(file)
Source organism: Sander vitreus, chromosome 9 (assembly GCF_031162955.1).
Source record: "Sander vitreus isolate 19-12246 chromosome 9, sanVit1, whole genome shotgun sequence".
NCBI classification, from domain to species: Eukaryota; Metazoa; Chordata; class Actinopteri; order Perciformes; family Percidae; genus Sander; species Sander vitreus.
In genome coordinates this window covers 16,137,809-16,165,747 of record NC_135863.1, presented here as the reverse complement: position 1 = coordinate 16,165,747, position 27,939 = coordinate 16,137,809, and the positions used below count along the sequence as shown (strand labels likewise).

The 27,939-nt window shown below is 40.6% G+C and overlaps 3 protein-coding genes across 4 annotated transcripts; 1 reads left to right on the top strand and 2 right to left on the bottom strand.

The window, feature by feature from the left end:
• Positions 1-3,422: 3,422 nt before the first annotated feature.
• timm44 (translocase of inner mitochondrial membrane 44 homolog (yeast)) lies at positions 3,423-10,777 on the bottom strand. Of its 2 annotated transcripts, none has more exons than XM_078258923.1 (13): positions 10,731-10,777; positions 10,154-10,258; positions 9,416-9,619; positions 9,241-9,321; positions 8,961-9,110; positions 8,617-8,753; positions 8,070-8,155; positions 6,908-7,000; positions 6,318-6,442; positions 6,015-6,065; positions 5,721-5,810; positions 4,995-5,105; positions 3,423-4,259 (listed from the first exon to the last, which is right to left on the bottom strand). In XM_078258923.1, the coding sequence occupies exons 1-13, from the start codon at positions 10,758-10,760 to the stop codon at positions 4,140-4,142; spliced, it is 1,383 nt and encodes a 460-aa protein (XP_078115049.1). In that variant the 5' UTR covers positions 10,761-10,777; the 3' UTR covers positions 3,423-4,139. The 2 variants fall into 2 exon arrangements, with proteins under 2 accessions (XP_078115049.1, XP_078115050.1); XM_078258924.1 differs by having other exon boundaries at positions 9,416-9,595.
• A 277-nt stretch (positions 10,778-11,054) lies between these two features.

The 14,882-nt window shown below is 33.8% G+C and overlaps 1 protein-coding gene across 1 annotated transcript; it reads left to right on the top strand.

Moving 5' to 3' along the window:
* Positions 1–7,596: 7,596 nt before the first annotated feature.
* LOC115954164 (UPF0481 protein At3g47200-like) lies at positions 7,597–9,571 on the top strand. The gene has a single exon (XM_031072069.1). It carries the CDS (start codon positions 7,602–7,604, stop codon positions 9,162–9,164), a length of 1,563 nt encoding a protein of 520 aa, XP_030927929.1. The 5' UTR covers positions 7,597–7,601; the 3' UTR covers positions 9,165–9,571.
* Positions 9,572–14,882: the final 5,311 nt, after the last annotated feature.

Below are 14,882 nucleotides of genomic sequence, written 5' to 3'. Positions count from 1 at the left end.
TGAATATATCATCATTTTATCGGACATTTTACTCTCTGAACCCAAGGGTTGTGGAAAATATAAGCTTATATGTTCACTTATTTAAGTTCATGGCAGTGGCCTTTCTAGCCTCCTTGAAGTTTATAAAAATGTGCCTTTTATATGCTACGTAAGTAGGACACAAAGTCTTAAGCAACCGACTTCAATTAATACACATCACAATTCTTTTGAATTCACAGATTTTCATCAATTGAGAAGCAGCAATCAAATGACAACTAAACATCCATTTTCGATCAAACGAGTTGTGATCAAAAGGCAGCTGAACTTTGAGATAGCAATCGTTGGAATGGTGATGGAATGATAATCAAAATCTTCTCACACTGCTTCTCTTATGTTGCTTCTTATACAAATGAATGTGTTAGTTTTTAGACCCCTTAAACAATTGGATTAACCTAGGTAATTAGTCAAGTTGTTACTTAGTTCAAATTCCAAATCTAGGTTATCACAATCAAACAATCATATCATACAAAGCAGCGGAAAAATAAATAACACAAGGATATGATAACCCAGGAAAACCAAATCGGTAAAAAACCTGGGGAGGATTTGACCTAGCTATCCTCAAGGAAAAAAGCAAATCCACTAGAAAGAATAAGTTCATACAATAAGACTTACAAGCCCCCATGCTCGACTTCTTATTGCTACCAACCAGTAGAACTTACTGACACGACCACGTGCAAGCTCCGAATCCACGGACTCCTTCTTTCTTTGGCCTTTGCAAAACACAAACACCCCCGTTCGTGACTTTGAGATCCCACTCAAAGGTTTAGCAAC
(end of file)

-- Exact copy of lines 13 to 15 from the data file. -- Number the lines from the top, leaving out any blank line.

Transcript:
* LOC115954164 (UPF0481 protein At3g47200-like) lies at positions 7,597–9,571 on the top strand. The gene has a single exon (XM_031072069.1). It carries the CDS (start codon positions 7,602–7,604, stop codon positions 9,162–9,164), a length of 1,563 nt encoding a protein of 520 aa, XP_030927929.1. The 5' UTR covers positions 7,597–7,601; the 3' UTR covers positions 9,165–9,571.
* Positions 9,572–14,882: the final 5,311 nt, after the last annotated feature.

Below are 14,882 nucleotides of genomic sequence, written 5' to 3'. Positions count from 1 at the left end.